Hundreds gather at ceremonies around the world to remember those that lost their lives in the Gallipoli campaign during the First World War.
This week the winners of the second Anasy Documentary Awards, under the patronage of Sheikh Nahyan Bin Mubarak Al Nahyan, Minister of Higher Education and Scientific Research, will be announced in Abu Dhabi. Filmmakers from 40 countries entered the contest. Of the 220 films submitted, 20 have made it to the shortlist where they will be competing for 12 awards, the largest of which is worth Dh500,000.
Six Emirati students are in the running in the one-minute documentary section. Their films were the result of a workshop arranged by Anasy in March, in association with twofour54 and Unicef, the children's fund. Two groups of eight students took part in the course, completing a week-long syllabus that included learning how to shoot and edit footage, plan interviews and create storyboards. "We just don't want students and young filmmakers to be scared to submit their films in such international competition," said Dhekra Ouali, the director of the awards. "Probably the balance will not be on their side... That's why we want to give them some knowledge, so they can submit in an appropriate way."
Waleed Mohammed Eshghi, a 20-year-old entrepreneurship student at Al Ain University, was impressed by the hands-on nature of the course. "I didn't think we were going to do any practical things," he said. "But actually this experience was all about practical things, and using the camera and actually going to the mall and taking pictures, asking people for permission." One of the first exercises Eshghi had to perform was to make a short documentary about happiness.
"It was weird because we didn't know what to do," he said. "We found some people and asked if we could shoot you while you're doing whatever you're doing." He found a family in the playground of Marina Mall. "The smile on their face: that was the subject." Eshghi had a clear idea of what he wanted his competition entry to be about. "My subject is about children under 18 from the suburbs who don't actually have any playground or any football fields so they just play in the dust in neighbourhoods.
"My subject is the government are not providing these facilities for young children," he said. He is now preparing himself to instruct a professional film crew for the shoot. "I still don't believe that I'm going to direct something," he said. The course leader was Helen Scott, a British documentary maker and the former director of factual programming at Yorkshire Television. She took the students through a structured series of shooting and editing exercises, but says the path the course took was shaped by their responses. "A lot of it has grown organically out of their work and what we're seeing on the screen as they do a piece of work and then watch it as a class," she explained.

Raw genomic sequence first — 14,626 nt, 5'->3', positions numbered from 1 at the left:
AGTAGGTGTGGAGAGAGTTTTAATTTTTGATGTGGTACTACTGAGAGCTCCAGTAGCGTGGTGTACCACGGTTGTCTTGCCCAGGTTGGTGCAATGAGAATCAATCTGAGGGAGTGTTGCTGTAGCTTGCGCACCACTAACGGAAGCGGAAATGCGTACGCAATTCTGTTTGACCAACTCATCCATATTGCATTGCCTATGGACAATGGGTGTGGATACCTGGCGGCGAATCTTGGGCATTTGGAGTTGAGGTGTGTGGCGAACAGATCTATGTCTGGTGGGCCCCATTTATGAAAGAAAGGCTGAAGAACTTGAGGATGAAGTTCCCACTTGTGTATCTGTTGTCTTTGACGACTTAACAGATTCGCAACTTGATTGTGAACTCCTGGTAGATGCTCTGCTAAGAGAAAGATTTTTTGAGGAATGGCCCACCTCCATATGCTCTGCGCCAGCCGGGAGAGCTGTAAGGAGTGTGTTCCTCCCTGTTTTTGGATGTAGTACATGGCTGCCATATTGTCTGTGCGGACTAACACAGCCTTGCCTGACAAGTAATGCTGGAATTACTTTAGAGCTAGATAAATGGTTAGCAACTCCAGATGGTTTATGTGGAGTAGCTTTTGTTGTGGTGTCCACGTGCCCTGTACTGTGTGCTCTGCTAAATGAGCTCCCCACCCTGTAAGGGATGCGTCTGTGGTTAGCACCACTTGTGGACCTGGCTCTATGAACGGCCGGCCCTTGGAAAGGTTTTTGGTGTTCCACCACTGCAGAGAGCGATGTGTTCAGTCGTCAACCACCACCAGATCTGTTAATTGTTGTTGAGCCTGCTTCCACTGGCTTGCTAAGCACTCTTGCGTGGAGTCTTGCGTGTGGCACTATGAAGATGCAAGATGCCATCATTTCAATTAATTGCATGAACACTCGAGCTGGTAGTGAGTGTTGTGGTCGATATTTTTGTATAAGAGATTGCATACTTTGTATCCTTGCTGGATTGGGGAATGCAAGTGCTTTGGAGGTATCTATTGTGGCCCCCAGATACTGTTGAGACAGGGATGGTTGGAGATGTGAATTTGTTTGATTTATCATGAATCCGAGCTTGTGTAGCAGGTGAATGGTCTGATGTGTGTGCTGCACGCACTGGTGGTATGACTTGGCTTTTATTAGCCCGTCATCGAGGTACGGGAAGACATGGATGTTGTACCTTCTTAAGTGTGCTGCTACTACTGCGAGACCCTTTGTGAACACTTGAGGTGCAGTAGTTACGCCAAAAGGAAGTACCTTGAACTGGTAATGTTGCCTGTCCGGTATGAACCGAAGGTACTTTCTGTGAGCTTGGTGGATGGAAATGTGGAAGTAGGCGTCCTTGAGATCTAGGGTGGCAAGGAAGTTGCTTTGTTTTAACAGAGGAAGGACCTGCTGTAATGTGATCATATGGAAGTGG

"It's mostly what they're saying, that they're picking up how many jump cuts there are, say." That kind of feedback would come in handy when they shot their one-minute films. "You might think it's short and therefore it's easy," said Scott. "It's not. In one minute absolutely every shot has got to count. The images have to be powerful. You have to be able to tell a story in a very short space of time, and arguably it would be much easier for them if they were doing five-minute movies rather than one-minute. So it's a real skill that they're learning here."
Huda Abbas, a 21-year-old video production student at Abu Dhabi's Higher College of Technology, had already made two short films as part of her course. Nonetheless she was impressed at the training she received at twofour54. "Helen did a really great job teaching us what to do and what not to do," she said. The most important lesson, she felt, was about careful preparation. "You need to manage yourself and manage your time," she said, "Sometimes what I like to do is break the rules and start shooting before doing anything else."
Scott was talking her out of it. "She keeps on telling us that 90 per cent of the work starts before shooting," said Abbas. "The documentary is an open book where you can find all the knowledge, when you can know others, where you can know new worlds," Dhekra Ouali said. " You can learn something every time when you are watching a documentary." The same appears to go for making them, too. You can see films from the Anasy Documentary awards this week and in the first two weeks of May at Ductac.
Visit ductac.org for details.